All You Want To Know About GRAVITATIONAL WAVES

Gravitational waves

 

Scientists at Washington’s National Science Foundation and Moscow State University have confirmed the discovery of Albert Einstein’s gravitational waves. The breakthrough, possibly the biggest in physics in a century, could be the key to new understanding of the universe.

Recent rumors of the success in detecting gravitational waves, or as some scientists put it “very weak spacetime wiggles which propagate at the speed of light” were officially confirmed Thursday.

“Ladies and gentelman, we have detected gravitational waves” dice David Reitze, director del @LIGO.pic.twitter.com/WmczsUFP5W

— Julián (@erreJulian) February 11, 2016

Ladies and gentlemen! We have detected gravitational waves, we did it!,” LIGO laboratory executive director David Reitze announced in Washington.

These gravitational waves were produced by two colliding black holes, [that] came together, merged and formed a single black hole about 1.3 billion years ago,” Reitze said.

Well  Scientists believe that this is most powerful line in the field of science since Albert Einstein had purposed the original Theory of Relativity in which he has mentioned about the Gravitational Waves 


Physicists have announced the discovery of gravitational waves, ripples in the fabric of spacetime that were first anticipated by Albert Einstein a century ago.

“We have detected gravitational waves. We did it,” said David Reitze, executive director of the Laser Interferometer Gravitational-Wave Observatory (Ligo), at a press conference in Washington.

The announcement is the climax of a century of speculation, 50 years of trial and error, and 25 years perfecting a set of instruments so sensitive they could identify a distortion in spacetime a thousandth the diameter of one atomic nucleus across a 4km strip of laserbeam and mirror.

The phenomenon detected was the collision of two black holes. Using the world’s most sophisticated detector, the scientists listened for 20 thousandths of a second as the two giant black holes, one 35 times the mass of the sun, the other slightly smaller, circled around each other.

At the beginning of the signal, their calculations told them how stars perish: the two objects had begun by circling each other 30 times a second. By the end of the 20 millisecond snatch of data, the two had accelerated to 250 times a second before the final collision and a dark, violent merger.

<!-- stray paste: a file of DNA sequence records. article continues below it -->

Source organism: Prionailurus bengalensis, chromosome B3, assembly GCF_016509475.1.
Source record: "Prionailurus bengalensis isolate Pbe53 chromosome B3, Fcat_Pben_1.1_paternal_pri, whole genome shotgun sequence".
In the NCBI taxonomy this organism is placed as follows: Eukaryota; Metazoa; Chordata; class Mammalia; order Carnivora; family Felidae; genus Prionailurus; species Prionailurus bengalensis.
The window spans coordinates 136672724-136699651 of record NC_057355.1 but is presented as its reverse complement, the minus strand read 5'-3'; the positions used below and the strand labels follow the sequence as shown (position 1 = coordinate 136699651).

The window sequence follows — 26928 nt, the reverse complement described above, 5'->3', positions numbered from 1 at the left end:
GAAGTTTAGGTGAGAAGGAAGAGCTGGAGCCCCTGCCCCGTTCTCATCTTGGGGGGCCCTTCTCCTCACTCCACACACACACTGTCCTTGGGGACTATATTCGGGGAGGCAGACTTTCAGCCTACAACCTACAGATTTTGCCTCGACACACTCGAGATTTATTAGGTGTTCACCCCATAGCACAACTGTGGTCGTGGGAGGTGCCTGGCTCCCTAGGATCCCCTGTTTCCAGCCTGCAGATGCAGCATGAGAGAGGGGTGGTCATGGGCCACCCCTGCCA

The observation signals the opening of a new window on to the universe.

“This is transformational,” said Prof Alberto Vecchio, of the University of Birmingham, and one of the researchers at Ligo. “We have observed the universe through light so far. But we can only see part of what happens in the universe. Gravitational waves carry completely different information about phenomena in the universe. So we have opened a new way of listening to a broadcasting channel which will allow us to discover phenomena we have never seen before,” he said.

“This observation is truly incredible science and marks three milestones for physics: the direct detection of gravitational waves, the first detection of a binary black hole, and the most convincing evidence to date that nature’s black holes are the objects predicted by Einstein’s theory.”

The scientists detected their cataclysmic event using an instrument so sensitive it could detect a change in the distance between the solar system and the nearest star four light years away to the thickness of a human hair.

And they did so within weeks of turning on their new, upgraded instrument: it took just 20 milliseconds to catch the merger of two black holes, at a distance of 1.3 billion light years, somewhere beyond the Large Magellanic Cloud in the southern hemisphere sky, but it then took months of meticulous checking of the signal against all the complex computer simulations of black hole collision to make sure the evidence matched the theoretical template.

The detector was switched off in January for a further upgrade: astronomers still have to decipher months of material collected in the interval. But – given half a century of frustration in the search for gravitational waves – what they found exceeded expectation: suddenly, in the mutual collapse of two black holes, they could eavesdrop on the violence of the universe.

Prof B S Sathyaprakash, from Cardiff University’s school of physics and astronomy, said: “The shock would have released more energy than the light from all the stars in the universe for that brief instant. The fusion of two black holes which created this event had been predicted but never observed.”


Amardeep Tulla is currently pursuing B-Tech in Electronics and Communication.He is really motivated by Steve Jobs philosophy of creating great end to end products.The only thing that matters to him is Perfection.
He loves writing for different blogs ,playing video games and watching Sci-fi movies in free time.

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